Quantum mechanics have very, very small tools!/img/wwwthreads/smile.gif
     
  4. Benchista

    Benchista Which Tyler

    Peter, you're absolutely right, but there are differences in the use of filtration, and of course any rules are there to be broken. Leaving aside the issue of filters for colour work, in black and white the main purpose is to enhance contrast. B&W is unherently unreal in any case - the idea is to produce something aesthetically pleasing. Historically, B&W film is oversensitive to blue light, so a nice blue sky with fluffy white clouds would come out all white on a print. A yellow filter is used to reinstate the natural contrast. Personally, I don't think it does enough, and have preferred the less natural but more dramatic effect of a red filter. Likewise, the green response can be unnatural, leaving a mess of dark tones in the ground section of the print - a green filter can help separate the various tones out.
    I've often assumed that for the most natural look a yellow/green would be best, but then I really don't see the point in trying to create a natural B&W landscape in the first place!
    My pal with the 5x4 swears by an orange filter for landscapes, BTW.

    Nick BSRIPN
     
  5. huwevans

    huwevans Not Really Here

    Nick has said pretty much all that needs to be said on coloured filters - I'll just add a couple of points. One of the reasons a yellow is considered as a standard for B&W is largely historical - lack of coatings on lenses before the late 1940s meant that most B&W work was improved by a yellow filter. Also it may still be used for cutting down the effect of haze in landscapes, in addition to the darkening of blue skies.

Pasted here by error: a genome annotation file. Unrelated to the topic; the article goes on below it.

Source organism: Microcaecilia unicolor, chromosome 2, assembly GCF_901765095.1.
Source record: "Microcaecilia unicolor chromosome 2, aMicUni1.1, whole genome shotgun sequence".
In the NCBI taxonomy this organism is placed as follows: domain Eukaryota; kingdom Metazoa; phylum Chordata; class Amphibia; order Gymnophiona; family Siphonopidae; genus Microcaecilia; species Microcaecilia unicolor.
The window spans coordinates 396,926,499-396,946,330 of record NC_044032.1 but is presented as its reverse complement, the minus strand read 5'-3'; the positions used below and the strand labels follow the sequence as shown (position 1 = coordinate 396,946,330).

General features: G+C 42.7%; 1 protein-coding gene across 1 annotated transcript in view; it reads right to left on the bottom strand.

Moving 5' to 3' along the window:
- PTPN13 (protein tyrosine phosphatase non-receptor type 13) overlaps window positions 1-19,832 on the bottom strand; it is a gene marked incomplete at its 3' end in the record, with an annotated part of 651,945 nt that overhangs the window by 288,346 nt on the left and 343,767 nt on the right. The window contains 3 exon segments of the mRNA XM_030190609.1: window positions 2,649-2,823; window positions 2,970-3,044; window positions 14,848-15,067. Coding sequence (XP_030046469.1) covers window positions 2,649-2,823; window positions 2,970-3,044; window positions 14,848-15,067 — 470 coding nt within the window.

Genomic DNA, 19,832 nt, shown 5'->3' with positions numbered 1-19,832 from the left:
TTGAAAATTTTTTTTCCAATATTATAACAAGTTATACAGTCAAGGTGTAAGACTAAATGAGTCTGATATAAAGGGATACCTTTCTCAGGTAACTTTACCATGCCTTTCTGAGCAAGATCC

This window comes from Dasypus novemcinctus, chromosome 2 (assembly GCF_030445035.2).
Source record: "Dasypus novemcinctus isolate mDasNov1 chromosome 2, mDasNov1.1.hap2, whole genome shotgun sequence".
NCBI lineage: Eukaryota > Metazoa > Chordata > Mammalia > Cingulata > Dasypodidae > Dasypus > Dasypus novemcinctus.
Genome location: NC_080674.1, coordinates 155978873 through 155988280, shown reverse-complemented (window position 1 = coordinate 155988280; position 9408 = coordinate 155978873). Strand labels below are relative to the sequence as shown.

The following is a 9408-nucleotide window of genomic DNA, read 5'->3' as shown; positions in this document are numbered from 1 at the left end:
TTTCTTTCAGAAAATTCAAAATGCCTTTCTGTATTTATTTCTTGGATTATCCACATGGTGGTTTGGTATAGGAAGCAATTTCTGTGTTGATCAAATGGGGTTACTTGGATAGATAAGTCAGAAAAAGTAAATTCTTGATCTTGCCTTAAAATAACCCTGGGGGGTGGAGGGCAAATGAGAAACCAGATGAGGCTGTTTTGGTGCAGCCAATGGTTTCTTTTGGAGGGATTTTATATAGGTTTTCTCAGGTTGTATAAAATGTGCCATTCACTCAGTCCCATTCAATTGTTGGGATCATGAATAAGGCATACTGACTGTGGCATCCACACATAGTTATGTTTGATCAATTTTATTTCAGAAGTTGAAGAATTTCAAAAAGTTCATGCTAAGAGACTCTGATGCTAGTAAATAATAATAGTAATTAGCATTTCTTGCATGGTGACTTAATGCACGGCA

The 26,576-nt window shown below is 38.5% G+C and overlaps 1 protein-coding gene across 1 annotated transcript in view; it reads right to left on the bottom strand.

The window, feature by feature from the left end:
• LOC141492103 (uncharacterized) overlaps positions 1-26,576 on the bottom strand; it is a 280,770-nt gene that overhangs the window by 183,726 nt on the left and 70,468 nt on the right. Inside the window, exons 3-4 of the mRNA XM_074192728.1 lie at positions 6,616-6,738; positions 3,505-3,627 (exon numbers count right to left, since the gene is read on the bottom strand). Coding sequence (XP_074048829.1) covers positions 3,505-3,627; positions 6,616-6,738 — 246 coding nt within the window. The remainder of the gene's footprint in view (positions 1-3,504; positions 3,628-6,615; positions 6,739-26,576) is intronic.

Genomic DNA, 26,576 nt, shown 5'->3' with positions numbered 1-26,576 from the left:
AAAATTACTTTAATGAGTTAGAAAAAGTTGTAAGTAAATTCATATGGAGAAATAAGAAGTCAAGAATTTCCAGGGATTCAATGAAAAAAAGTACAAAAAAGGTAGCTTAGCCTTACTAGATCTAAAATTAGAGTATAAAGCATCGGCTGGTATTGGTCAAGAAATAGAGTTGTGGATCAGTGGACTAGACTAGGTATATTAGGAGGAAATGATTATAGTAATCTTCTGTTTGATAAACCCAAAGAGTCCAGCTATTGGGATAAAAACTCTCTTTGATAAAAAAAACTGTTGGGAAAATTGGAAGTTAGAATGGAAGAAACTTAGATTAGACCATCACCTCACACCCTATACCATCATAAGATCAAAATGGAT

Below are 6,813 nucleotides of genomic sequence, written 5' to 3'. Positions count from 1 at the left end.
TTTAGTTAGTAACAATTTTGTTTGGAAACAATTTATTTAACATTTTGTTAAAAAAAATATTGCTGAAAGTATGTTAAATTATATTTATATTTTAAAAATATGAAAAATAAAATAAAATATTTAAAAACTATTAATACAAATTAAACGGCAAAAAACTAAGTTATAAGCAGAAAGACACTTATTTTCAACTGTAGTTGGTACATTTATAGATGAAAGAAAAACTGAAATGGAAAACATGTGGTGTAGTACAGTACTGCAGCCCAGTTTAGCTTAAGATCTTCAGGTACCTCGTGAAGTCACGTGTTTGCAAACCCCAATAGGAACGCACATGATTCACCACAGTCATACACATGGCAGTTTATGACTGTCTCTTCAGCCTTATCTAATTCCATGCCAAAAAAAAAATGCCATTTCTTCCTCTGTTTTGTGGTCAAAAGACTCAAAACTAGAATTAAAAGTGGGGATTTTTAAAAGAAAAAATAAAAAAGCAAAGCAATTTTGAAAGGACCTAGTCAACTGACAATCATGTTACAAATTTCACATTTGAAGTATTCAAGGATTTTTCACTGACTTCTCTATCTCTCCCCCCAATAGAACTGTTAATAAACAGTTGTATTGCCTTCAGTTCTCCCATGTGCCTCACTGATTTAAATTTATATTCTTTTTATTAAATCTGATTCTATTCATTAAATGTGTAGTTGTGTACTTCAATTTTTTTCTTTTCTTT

An orange filter will tend to lighten foliage as well as darken skies, and a yellow more so, as these pass much of the green light that a red absorbs, so there is a lot of scope for creative choice here.

    Regarding film, I haven't used APX25, but with medium format I imagine its fine grain might be overkill. I get virtually grain-free 20"x16" prints from FP4 on 6x7, and I'm happy with it, but I do also use HP5 sometimes. Remember that with MF you lose about two stops just achieving the same depth of field as you would have with 35mm. Add to that anything up to three stops for filter compensation, and you are looking at some very long exposure times for a 25ASA film - just something to bear in mind.